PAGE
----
In Australia, the emerging view is that managing cyber risk falls under the risk management umbrella of boards of directors. All directors and officers have a key responsibility to ensure that companies adopt appropriate risk management strategies to protect the company and its shareholders. Although there is little authority at this stage for how regulators and courts will deal with the issue as it relates specifically to cyber risk, it is anticipated that, in the event of a cyber incident, the directors' and officers' conduct will be assessed in the context of their overall duties to the company and shareholders and their overall risk management function.
When managing and controlling a company, directors and officers have a fundamental non-delegable duty to exercise reasonable care and diligence under Australian law, both under section 180 of the Corporations Act 2001 (Cth) and the common law. Although currently untested in the context of cyber risk, in interpreting the scope of this duty the courts have increasingly imposed a high standard of care on directors and officers, requiring them to understand intimately and manage actively all risks associated with the company.
The primary corporate regulator, the Australian Securities and Investments Commission (ASIC), has the power to bring an action against directors and officers for a breach of their duties. The consequences are potentially serious, and include a declaration of contravention, pecuniary penalties, compensation orders and disqualification of the director or officer from managing a corporation.
In addition to direct regulatory action brought by ASIC, a failure by directors and officers to take reasonable steps to prevent, or respond appropriately to, a cyber incident may also give rise to civil proceedings, either by affected individuals or, if it is in the best interests of the company to do so, in the form of a derivative action brought by shareholders. Private litigation often follows regulatory investigations, as these investigations typically expose the inner failings of the company and provide the relevant evidence and roadmap necessary to formulate an action.
Australia has an active securities class action culture, fuelled by a well-developed plaintiffs bar and litigation funding industry. It is likely that the question of directors' liability arising out of a cyber incident's impact on a company's share price may be tested in the courts, although this has not yet occurred to date.
All Australian companies publicly listed on the Australian Securities Exchange (ASX) have an obligation to inform the ASX of any information that a reasonable person would expect to have a material effect on the price or value of the company's securities. Directors and officers of publicly listed companies should carefully consider whether they have an obligation to notify the ASX of a cyber incident and, if so, the timing and content of this notification.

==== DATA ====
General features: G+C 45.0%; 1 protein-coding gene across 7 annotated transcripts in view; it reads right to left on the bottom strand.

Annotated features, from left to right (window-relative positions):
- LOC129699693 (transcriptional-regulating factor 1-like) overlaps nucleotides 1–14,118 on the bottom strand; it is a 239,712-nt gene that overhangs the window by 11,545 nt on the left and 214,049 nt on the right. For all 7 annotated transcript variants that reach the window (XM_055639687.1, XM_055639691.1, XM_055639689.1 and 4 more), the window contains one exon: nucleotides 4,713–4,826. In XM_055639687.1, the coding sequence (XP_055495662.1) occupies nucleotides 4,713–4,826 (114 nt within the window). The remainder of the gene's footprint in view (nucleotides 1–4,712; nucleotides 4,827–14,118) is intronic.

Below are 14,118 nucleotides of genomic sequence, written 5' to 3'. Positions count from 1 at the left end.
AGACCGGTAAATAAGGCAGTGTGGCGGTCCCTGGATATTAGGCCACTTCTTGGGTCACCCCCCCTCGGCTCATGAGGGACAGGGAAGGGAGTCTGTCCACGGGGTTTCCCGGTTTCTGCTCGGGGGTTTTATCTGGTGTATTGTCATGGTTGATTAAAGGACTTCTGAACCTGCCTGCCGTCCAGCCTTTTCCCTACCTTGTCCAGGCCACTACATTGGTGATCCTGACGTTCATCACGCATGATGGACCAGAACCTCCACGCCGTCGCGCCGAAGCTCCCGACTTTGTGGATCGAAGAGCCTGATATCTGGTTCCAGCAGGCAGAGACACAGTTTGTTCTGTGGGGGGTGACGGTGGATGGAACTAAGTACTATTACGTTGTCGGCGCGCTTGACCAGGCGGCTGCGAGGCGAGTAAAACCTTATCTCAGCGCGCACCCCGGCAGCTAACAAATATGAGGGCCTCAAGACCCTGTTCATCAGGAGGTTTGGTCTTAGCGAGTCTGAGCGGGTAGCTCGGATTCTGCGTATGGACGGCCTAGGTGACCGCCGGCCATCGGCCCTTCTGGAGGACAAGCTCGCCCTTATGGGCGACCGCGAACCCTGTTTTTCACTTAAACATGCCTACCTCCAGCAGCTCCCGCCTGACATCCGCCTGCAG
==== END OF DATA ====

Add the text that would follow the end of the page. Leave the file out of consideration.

There are various industry-specific disclosure obligations that exist should a cyber incident occur, and directors and officers should be aware of the obligation to notify regulators and affected individuals of cyber incidents. For example, financial services companies regulated by the Australian Prudential Regulation Authority must notify the regulator of major IT security incidents. A failure to notify is a strict liability offence and penalties of up to AU$36,000 may apply.
All organisations subject to the Privacy Act 1988 (1988 Act) have an obligation to maintain the security of personal information. In general, organisations that have a turnover of more than AU$3 million annually, as well as some small businesses such as private health service providers and businesses that buy and sell personal information, are subject to the 1988 Act.
The Australian government has recently introduced draft legislation which, if enacted, would require organisations and agencies subject to the 1988 Act to notify the Privacy Commissioner and affected or at risk individuals if an eligible data breach occurs (the Privacy Amendment ( Notifiable Data Breaches) Bill 2016). A failure to do so will be deemed to be an interference in the privacy of affected individuals, and penalties of up to AU$1,800,000 will apply.
Various legislative regimes that impose civil penalties on companies for contravening the relevant regulatory requirements also have in place ancillary liability provisions under which directors and officers could be held personally liable where it can be shown that they were involved in the contravention; that is, through aiding, abetting, counselling or procuring the relevant contravention. An example of this legislation is the Competition and Consumer Act 2010, which makes it an offence for a company to engage in misleading or deceptive conduct. A director or officer could be personally liable if it can be shown that he was involved in the misleading or deceptive conduct. While ancillary liability may be difficult to establish, the liability mechanism nevertheless exists and directors and officers should be wary of any representations they make about the company's state of cyber security.
Ffion Flockhart is a partner, and Steven Hadwin is an associate, in the London office; David Navetta is a partner, and Kris Kleiner is an associate, in the Denver office; Dino Wilkinson is a partner in the Abu Dhabi office; Steve Tenai is a partner in the Toronto office; Christoph Ritzer is of counsel in the Frankfurt office; Elsa Jordaan is a director in the Johannesburg office; and John Moran is a partner, and Reece Corbett-Wilkins is an associate, in the Sydney office, of Norton Rose Fulbright.